Creating your ideal day schedule allows you to plan activities and tasks for the times during the day that best utilize your Peak Productivity Levels (see Recipe). You can also then plan for all the things that often cause distractions throughout your day. For example, if you often write business proposals that require a lot of concentration, it may not be the best idea for you to work on those an hour after lunch when you hit a post-lunch slump and when your social media updates are calling you. Instead, you may find that you will get those proposals done better and fast if you work on them from 10 am to 12 pm with time scheduled for social media from 4 pm to 5 pm (when most of your target audience is also on social media).
In this recipe, you will learn how to create your own Ideal Day Schedule template so that your weekly planning can go faster and you can improve your overall daily and weekly productivity.

Ingredients for Creating your Ideal Day Schedule

  • Digital calendar with recurring appointments option or weekly planner spreadsheet.
  • Printed weekly planner.
  • Peak Productivity Levels (see recipe). *Optional but ideal.

Preparation (Prep Time: 30 to 45 minutes)

  1. If you have not identified your Peak Productivity Levels, start to observe when you seem to best perform what tasks during the day/week.
  2. Record a list of all of your routine tasks. Accounting, calls, networking, social media, client work, etc… Update over a period of time.
  3. Printed version of a blank weekly planner with lines for every 30 minutes.

Cooking (Cook Time: 1 to 2 hours)

  1. On your printed weekly planner, if there are certain things that absolutely HAVE to be done at set times add those first. Weekly networking meetings, child drop off/pick up times, etc… These should only be things that are absolutely fixed.
  2. Next schedule your top priority tasks for each week. Think general, not specific. Instead of “Pay Chase, file taxes” simply add a block for “Accounting”.  These are the things you know you most want/need to accomplish. Schedule them during the days/times that would best fit the needed energy, motivation and focus for that task. This becomes an “appointment” with yourself to complete the task in that specific time.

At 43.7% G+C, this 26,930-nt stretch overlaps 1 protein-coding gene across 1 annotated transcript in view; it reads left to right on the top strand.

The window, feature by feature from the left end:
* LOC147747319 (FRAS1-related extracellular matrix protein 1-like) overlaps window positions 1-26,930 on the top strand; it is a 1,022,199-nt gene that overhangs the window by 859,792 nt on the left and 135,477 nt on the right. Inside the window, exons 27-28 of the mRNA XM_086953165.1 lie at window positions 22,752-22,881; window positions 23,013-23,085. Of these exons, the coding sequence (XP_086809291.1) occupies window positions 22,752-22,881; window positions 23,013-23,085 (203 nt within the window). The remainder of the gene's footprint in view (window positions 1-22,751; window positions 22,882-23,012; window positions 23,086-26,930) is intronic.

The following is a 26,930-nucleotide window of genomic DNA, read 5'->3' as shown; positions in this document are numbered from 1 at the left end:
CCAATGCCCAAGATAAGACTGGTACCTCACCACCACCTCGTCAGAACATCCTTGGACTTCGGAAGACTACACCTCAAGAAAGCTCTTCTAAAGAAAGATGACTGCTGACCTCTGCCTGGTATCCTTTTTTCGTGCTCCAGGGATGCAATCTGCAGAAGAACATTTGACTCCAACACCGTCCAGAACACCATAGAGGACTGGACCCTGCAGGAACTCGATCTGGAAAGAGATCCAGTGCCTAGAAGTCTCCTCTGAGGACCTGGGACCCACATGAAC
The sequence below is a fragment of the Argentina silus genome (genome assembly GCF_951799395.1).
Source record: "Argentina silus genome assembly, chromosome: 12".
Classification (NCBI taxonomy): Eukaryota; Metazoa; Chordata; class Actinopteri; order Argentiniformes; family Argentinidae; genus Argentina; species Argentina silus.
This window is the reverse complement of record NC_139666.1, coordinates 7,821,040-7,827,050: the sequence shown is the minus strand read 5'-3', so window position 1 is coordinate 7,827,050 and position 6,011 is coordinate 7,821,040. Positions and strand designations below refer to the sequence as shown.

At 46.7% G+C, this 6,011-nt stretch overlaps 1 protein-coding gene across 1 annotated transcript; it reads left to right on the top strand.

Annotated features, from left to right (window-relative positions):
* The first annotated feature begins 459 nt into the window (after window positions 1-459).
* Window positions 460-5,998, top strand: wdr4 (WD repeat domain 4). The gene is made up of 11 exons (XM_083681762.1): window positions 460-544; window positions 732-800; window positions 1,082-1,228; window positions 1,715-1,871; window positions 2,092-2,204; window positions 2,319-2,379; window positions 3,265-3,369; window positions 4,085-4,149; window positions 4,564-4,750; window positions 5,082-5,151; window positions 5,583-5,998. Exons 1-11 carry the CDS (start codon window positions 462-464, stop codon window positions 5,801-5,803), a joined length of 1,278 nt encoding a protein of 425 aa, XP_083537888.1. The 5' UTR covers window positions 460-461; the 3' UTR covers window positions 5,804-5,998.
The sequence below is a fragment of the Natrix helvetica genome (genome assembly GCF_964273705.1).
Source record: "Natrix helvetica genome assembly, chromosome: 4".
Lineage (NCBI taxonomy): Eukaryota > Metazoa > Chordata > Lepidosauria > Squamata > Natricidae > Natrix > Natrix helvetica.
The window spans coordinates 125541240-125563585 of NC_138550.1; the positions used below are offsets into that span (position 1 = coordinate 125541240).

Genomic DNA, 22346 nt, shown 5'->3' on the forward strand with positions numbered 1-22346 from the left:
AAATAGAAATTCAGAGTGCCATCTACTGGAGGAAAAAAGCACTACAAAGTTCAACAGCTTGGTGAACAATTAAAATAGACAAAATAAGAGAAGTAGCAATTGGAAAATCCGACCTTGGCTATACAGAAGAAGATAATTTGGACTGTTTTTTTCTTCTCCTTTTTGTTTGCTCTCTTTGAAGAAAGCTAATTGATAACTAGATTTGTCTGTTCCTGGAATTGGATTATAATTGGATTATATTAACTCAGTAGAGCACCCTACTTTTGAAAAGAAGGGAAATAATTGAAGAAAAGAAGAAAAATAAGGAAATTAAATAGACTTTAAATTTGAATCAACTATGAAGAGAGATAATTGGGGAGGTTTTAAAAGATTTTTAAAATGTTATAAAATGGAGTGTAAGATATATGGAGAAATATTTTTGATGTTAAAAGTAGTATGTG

3. Add your next highest priority tasks in the next best time slots for those tasks. Again, keep it general. You’ll fill in details when you do your planning for each given week.
  4. As you go down your list of routine tasks, be sure to schedule time for the things most likely to allow you to procrastinate. If you are tempted to answer those phone calls, schedule time to return messages. If you find yourself drawn towards program development instead of calls and sales, be sure you have time in your schedule for working on new programs.
  5. Also remember to add non-business tasks that may be performed during the course of your day.
  6. Once you have worked out an entire week, transfer it to your digital version using recurring appointments in your calendar or a spread sheet.
Yield: One week of  Ideal Day Schedules

Gourmet Tips:

Creating your ideal day is a lot like having a road map for your road trip across country. It gives you the best possible way to travel but there may be detours along the way that require a different road or a later start. Not every week will follow your ideal day schedule perfectly but it gives you a starting point when choosing when to schedule that dentist appointment (when your energy, motivation and focus tend to be at their lowest) or when to make those follow up calls (when your motivation is at it’s highest).
Be sure to honor not just the time of day but the day of the week that you may tend to do things best. I am always most motivated to do creative work early on in the week so I schedule it for Monday and Tuesday. Doctor’s appointments, haircuts, etc… almost always get scheduled for Thursday or Friday afternoon because I’m least likely to be productive during those times.
It’s important to remember the little things such as driving, showering, eating and even returning emails. When these little things don’t get scheduled, you are most likely to get overwhelmed or start to procrastinate on the important things.
While it is an option to have a printed out version of your weekly Ideal Day Schedule, most of my clients have found they are far more likely to use it as a template if they have it in the form of recurring appointments on their digital calendar or as a spreadsheet that they can easily copy and then modify.
There is a lot of power in knowing how to design your days and weeks based on your ideals. This ideal day schedule gives you a great place to start. Just remember that it will be a work-in-progress for a long time and will often need to be revised based on a change in circumstances even when it has been working well.
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